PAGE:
Google's response and updated share prices have been added to this story.
NEW YORK (
) -The effects of
(AAPL - Get Report)
victory in its
extend way beyond the two smartphone and tablet rivals, as evidenced by the sharp
in a number of related tech stocks on Monday.
Clearly, the shockwaves from the Apple/Samsung battle are resonating in Silicon Valley and beyond. Late on Friday, a jury in San Jose, Calif. awarded Apple $1.05 billion in the high-profile case, ruling that Samsung had
six of Apple's patents.
in its courtroom triumph, however, Samsung has described the ruling as "a loss for the American consumer."
Here's a list of the big winners and losers in the case.
Apple, obviously, has gained the most from the court's ruling, bolstering its standing in the increasingly aggressive world of tech patents. "We believe this is a huge victory for Apple," noted Peter Misek, an analyst at Jefferies, in a note released on Monday. "This is positive for Apple, but would expect a settlement following an unsuccessful appeal by Samsung."
Apple will undoubtedly see the verdict as slowing Samsung's phenomenal rise in the smartphone market. During the second quarter, Samsung's global smartphone market share was 32.6%, up from 17% in the prior year's quarter, according to tech research firm
. Apple, the no. 2 smartphone player, had 16.9% of the market, down from 18.8% in the prior year's quarter, although actual units shipped increased 27.5% year over year.
Samsung's unit shipments, however, climbed a massive 172.8% year-over-year.
Brian White, an analyst at Topeka Capital Markets, said the case boosts Apple's reputation for stretching the technology envelope.
"We believe this verdict enhances the Apple brand as 'the innovator' in the smartphone and tablet markets at the expense of Samsung electronics that some will now view as the 'imitator', while also providing a strong disincentive for future 'copying' of Apple products," said White.
The result bodes particularly well ahead of Apple's rumored launch of its next-generation products, according to Michael Walkley, an analyst at Canaccord Genuity.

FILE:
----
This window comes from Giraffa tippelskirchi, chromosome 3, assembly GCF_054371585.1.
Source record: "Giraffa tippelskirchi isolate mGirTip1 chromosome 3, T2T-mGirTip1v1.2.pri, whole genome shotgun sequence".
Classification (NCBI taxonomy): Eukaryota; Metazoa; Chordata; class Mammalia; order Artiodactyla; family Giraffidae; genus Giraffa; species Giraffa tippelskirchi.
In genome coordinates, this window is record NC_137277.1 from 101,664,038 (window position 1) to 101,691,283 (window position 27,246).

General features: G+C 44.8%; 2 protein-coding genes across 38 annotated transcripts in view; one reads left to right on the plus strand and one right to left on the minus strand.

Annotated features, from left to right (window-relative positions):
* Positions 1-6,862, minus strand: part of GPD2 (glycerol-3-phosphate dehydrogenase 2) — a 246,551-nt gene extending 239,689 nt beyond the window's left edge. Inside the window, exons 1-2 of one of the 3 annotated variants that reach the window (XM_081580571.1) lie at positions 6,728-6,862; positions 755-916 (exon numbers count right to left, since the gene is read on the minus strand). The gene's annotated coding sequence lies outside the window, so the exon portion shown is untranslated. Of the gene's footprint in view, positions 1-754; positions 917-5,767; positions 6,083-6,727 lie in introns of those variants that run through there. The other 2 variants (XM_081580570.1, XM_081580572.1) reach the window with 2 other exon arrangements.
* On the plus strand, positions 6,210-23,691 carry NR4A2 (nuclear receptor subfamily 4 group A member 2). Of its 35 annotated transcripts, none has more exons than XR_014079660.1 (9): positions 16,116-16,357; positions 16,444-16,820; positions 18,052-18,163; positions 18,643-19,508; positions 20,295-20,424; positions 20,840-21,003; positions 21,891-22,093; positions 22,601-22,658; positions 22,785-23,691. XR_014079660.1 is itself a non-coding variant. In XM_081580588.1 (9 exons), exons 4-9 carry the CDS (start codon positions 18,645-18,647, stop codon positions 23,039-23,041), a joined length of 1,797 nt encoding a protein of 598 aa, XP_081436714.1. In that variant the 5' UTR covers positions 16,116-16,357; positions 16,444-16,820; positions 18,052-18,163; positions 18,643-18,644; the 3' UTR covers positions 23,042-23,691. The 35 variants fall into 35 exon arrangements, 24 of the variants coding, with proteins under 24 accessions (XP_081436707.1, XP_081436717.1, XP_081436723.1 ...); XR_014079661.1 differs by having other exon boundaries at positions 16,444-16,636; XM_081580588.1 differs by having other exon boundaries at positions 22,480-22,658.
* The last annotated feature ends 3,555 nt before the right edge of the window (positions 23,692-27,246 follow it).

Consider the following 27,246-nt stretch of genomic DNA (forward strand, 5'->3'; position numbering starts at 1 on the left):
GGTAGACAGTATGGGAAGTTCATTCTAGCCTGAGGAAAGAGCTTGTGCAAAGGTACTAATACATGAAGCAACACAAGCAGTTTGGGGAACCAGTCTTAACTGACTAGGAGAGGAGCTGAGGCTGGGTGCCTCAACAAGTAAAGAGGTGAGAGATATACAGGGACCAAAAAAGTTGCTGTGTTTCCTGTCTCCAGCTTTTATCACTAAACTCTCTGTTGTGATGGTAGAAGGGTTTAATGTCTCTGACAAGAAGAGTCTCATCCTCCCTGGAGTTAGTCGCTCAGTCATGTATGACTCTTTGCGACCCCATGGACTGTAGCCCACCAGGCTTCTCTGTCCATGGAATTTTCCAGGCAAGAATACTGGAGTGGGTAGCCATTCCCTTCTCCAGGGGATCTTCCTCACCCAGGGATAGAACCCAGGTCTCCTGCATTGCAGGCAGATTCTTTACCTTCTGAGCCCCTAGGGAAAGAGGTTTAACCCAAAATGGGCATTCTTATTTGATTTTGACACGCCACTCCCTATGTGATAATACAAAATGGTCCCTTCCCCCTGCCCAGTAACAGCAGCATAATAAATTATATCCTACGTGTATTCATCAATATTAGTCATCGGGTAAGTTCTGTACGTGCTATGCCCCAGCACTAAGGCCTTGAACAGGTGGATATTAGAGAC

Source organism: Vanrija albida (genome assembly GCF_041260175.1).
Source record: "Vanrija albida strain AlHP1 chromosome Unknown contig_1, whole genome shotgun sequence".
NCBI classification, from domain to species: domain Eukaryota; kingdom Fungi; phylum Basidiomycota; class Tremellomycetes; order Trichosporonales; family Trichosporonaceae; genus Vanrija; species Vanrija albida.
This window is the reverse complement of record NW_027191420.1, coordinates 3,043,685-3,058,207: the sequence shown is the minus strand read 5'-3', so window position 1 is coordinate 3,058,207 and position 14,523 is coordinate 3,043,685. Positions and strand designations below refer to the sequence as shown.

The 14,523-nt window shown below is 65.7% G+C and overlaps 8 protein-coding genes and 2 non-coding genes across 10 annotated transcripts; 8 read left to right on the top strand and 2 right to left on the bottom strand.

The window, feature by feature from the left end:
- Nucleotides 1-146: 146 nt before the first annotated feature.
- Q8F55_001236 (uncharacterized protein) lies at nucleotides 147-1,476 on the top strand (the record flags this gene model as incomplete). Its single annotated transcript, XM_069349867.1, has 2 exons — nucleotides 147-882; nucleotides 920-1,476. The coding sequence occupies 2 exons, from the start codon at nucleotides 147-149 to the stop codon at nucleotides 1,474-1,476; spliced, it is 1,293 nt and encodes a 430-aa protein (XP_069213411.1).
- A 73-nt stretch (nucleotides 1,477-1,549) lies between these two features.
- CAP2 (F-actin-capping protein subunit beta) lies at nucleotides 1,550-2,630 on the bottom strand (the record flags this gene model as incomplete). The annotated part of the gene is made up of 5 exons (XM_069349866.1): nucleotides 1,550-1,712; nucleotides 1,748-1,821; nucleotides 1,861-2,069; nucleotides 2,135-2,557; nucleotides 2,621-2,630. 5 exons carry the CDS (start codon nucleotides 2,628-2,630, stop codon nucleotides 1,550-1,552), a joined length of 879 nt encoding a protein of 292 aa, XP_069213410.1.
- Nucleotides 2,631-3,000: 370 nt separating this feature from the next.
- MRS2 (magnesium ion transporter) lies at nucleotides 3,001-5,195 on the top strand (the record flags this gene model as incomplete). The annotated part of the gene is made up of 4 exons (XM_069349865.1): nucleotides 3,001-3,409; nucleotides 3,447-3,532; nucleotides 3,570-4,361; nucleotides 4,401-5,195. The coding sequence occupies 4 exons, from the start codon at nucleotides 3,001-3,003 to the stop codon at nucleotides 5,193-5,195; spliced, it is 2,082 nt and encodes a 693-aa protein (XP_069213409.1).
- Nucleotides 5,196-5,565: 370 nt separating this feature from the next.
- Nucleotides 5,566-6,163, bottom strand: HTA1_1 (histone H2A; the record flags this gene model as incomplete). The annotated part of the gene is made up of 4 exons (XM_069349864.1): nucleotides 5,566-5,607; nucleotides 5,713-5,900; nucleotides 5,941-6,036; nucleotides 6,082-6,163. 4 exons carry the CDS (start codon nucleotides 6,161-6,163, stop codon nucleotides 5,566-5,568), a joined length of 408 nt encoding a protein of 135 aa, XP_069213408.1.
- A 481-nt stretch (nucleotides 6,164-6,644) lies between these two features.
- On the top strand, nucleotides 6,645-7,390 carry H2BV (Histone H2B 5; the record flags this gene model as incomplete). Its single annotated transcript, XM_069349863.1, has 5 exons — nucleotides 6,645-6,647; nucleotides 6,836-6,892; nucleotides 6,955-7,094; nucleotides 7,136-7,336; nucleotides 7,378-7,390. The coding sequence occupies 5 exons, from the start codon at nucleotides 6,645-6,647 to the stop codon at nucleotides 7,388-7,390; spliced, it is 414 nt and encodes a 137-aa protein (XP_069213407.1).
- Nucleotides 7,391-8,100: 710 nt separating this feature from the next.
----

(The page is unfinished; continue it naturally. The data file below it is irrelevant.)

"Apple has an even stronger competitive market position ahead of its iPhone 5 and other anticipated product launches," he wrote, in a note. "We believe Apple is well positioned for very strong fiscal 2013 sales and earnings growth driven by new product introductions, including the recent refresh of the MacBook Air and Pro series, an LTE iPhone 5, iPad Mini, and potentially Apple TV in fiscal 2013."
Set against this backdrop, Apple shares closed up 1.85% at $675.48 on Monday.
It's not just Apple, though, that stands to gain from the court's decision.
"We see the verdict as positive for
(QCOM - Get Report)
should U.S. carriers promote non-Samsung devices," noted Romit Shah, an analyst at Nomura Equity Research. "The company has 50-55% baseband market share overall, but only 10-15% share in Samsung smartphones."
Qualcomm closed down 0.1% at $62.37 on Monday.
The wireless chip maker's baseband technology, which is found in Apple's iPhone, essentially functions like an
Shah also sees the latest development in the Apple/Samsung fight as a plus for another chip maker,
(NVDA - Get Report)
. "We believe Nvidia could benefit from the launch of upcoming
One mobile device at
," he wrote. "Considering the likely injunction of the Galaxy S 4G and Vibrant, we would expect T-Mobile to promote HTC devices more aggressively."
There have recently been
that T-Mobile will launch an HTC One X+ smartphone. HTC unveiled its original One X, its first with Nvidia, at the Mobile World Congress event earlier this year. The One X is powered by the chip specialist's Tegra 3 mobile processor.
Nvidia shares ended the day down 1.71% at $14.35.
An HTC spokeswoman said the company does not comment on rumors and speculation. T-Mobile also declined to comment.